The Education of a Gardener Paperback – 3 May 1994
Customers Who Bought This Item Also Bought
Enter your mobile number or email address below and we'll send you a link to download the free Kindle App. Then you can start reading Kindle books on your smartphone, tablet, or computer - no Kindle device required.
To get the free app, enter your mobile phone number.
"A book which could only have been written by a perceptive artist with wide experience, knowledge and a sense of beauty." (Sunday Times)
"He has written an astonishingly beautiful book about his craft" (Doris Lessing)
A classic memoir by Russell Page, one of the 20th Century's most famous landscape gardeners, describing the author’s training and the development of his many celebrated gardens.See all Product Description
What Other Items Do Customers Buy After Viewing This Item?
Top Customer Reviews
Page's accounts merge the personal with the professional, and encompass a wide spectrum indeed. It is, therefore, a book to read by the small bedroom lamp, as well as in the study room, while working.
It has by now become a legendary novel, a rare breed that set a precedent, although rarely followed. It is analogous to a good old-fashioned radio show - romantic, endearing and memorable. Russell Page (1906-1995).
Most Helpful Customer Reviews on Amazon.com (beta)
However, it is not a book from which the average person, who likes to plant a few flowers and veg on his little plot, will learn about "how to garden." Rather, it is advice about how to design landscapes for other people.
A major detraction is that the book contains only a very limited number of small, black and white photos of gardens that Page designed. Gardening is largely a visual art, and it was difficult to picture the gardens that Page lengthily tried to describe. Art books need reproductions of the art, not just verbal descriptions of it.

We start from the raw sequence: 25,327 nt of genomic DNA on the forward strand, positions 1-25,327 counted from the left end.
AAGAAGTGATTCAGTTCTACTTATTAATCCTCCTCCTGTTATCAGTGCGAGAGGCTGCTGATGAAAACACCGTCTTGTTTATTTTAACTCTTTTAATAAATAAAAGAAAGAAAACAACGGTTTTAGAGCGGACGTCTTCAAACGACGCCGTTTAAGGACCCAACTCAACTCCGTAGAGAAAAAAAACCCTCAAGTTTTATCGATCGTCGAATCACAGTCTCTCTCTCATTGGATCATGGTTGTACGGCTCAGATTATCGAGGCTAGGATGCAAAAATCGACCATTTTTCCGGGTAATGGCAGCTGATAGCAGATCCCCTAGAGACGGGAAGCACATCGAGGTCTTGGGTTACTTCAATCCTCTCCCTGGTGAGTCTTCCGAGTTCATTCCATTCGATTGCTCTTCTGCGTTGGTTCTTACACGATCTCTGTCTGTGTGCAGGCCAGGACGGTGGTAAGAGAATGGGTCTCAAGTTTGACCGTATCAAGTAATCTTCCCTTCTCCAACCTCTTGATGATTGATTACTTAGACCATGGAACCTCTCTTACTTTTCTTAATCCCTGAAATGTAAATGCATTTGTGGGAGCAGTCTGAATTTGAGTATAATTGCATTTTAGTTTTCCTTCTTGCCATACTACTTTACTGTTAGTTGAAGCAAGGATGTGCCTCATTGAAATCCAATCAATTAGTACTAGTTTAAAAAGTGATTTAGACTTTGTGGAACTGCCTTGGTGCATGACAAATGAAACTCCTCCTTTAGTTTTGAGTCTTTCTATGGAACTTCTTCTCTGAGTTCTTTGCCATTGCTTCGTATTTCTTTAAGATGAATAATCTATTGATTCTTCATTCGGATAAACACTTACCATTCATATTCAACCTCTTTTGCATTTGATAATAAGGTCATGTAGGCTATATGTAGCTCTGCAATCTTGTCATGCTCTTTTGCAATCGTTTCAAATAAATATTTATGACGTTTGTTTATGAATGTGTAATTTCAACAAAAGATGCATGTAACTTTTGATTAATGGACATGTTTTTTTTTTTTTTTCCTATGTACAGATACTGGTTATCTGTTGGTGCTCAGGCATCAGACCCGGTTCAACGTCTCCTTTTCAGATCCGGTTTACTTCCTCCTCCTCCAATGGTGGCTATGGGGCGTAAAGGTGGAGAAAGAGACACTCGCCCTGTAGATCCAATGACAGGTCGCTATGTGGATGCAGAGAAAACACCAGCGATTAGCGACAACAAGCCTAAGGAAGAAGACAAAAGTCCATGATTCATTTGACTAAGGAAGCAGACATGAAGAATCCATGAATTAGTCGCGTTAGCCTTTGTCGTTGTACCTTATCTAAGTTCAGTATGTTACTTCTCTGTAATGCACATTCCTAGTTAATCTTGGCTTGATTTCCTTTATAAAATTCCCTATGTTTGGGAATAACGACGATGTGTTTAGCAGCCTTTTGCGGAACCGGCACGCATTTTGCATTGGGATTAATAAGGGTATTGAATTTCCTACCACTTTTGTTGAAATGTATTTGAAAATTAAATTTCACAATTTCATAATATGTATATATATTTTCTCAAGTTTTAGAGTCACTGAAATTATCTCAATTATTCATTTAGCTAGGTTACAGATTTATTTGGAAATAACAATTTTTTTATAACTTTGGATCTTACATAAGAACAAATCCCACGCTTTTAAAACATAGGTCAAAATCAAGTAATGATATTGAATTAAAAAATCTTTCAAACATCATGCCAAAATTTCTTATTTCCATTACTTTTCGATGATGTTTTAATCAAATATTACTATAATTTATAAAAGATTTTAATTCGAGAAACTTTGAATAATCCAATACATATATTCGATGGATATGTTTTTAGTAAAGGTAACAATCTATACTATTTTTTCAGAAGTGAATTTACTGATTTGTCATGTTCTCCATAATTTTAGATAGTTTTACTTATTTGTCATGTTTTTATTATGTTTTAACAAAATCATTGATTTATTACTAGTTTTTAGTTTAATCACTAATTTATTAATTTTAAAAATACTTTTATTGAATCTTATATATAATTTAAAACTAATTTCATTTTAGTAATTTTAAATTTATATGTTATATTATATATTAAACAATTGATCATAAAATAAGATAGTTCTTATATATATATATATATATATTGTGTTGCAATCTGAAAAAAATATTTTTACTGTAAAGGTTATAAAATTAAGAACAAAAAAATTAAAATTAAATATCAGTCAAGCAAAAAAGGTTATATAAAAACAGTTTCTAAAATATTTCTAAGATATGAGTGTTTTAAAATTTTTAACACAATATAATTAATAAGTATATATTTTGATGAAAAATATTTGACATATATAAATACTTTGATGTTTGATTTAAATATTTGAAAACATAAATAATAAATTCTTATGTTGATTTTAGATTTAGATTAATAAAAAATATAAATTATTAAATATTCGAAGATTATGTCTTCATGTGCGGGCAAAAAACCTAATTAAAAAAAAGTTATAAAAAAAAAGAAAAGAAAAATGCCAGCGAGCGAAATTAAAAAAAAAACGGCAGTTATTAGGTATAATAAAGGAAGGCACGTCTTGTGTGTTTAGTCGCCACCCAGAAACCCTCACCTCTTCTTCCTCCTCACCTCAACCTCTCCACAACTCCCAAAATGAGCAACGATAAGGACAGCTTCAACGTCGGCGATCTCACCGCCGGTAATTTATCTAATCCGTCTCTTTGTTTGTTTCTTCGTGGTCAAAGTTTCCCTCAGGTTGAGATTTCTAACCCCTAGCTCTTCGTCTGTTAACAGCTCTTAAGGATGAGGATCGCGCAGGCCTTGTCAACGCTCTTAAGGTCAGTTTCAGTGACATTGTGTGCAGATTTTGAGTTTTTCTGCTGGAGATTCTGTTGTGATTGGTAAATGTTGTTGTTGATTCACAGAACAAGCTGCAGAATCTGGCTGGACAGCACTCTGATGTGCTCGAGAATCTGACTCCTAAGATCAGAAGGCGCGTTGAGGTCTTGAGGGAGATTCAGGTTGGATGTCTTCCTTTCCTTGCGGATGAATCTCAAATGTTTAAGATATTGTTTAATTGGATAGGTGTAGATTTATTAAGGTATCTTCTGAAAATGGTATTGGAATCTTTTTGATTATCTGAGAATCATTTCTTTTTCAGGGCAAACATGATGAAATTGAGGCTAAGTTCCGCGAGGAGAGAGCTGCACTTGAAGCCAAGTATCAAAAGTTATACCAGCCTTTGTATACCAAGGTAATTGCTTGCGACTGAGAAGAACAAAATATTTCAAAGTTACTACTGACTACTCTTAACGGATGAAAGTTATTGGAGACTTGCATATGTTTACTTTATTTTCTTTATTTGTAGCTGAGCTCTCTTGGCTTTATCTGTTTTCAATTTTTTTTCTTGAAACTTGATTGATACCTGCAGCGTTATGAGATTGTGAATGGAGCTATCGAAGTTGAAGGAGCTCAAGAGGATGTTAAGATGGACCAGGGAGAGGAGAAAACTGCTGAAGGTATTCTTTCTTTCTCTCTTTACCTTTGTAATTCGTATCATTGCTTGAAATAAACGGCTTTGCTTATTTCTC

Also, I found it pretty hard-going to slog through paragraphs listing numerous Latin names of species that don’t grow in colder zones and that I therefore have no familiarity with.
But the major impediment to the book’s usefulness to ordinary gardeners is Page's ascetic restraint in use of materials. His mission was to decide the main feeling of a place (the genius loci), and remove nearly everything else. This required a strictly limited palette of plants and other materials. Grass, trees, hedges and perhaps a large formal pool were his usual materials. Restraint was his mantra.
Flowers, if permitted at all, were limited to a few formal beds or pots, or relegated to a far corner behind walls if the property owner unreasonably insisted on having more flowers.
Of course, this is completely out of keeping with what most recreational gardeners want in their gardens today: flowers, vegetables and a variety of other beautiful plants, although we do want an overall design to best display them. Certainly some of Page's advice is applicable for a gardeners looking for design advice: Paths should indeed always lead somewhere; gardens should mainly be approached from the house; massing and repetition of plants does give a striking effect.
But I'm not certain that Page's strongly held and somewhat snobbish opinions regarding what was artistically appropriate from 1930 to 1960 in wealthy people's formal gardens necessarily apply to the modern concept of gardens made by small-scale owner-gardeners. Reading the book might stoke ordinary gardeners’ anxieties about the "tastefulness" of their gardens (some might condescendingly quip that this wouldn’t be a bad thing, but I don't agree that inhibiting people from enjoying their gardens is beneficial).
The book will obviously be most useful for landscape designers and probably should be required reading for those in training to be such. It’s an important primary document for garden historians and would also be of interest to students of architectural history.
Despite my reservations about the book, I'm glad I read it; I learn something from reading any autobiography. But I don't think that it will change how I garden or how I look at gardens, as this classic book seems to have done for many readers before me.
(For a more detailed review with photos, please visit my blog at gardenfancy.blogspot.)
Look for similar items by category
- Books > Art, Architecture & Photography > Architecture > Planning
- Books > Art, Architecture & Photography > Architecture > Types of Architecture > Landscape
- Books > Biography > Artists, Architects & Photographers
- Books > Home & Garden > Gardening > Design & Planning
- Books > Home & Garden > Gardening > Landscape Gardening
- Books > Home & Garden > Interior Design & Decoration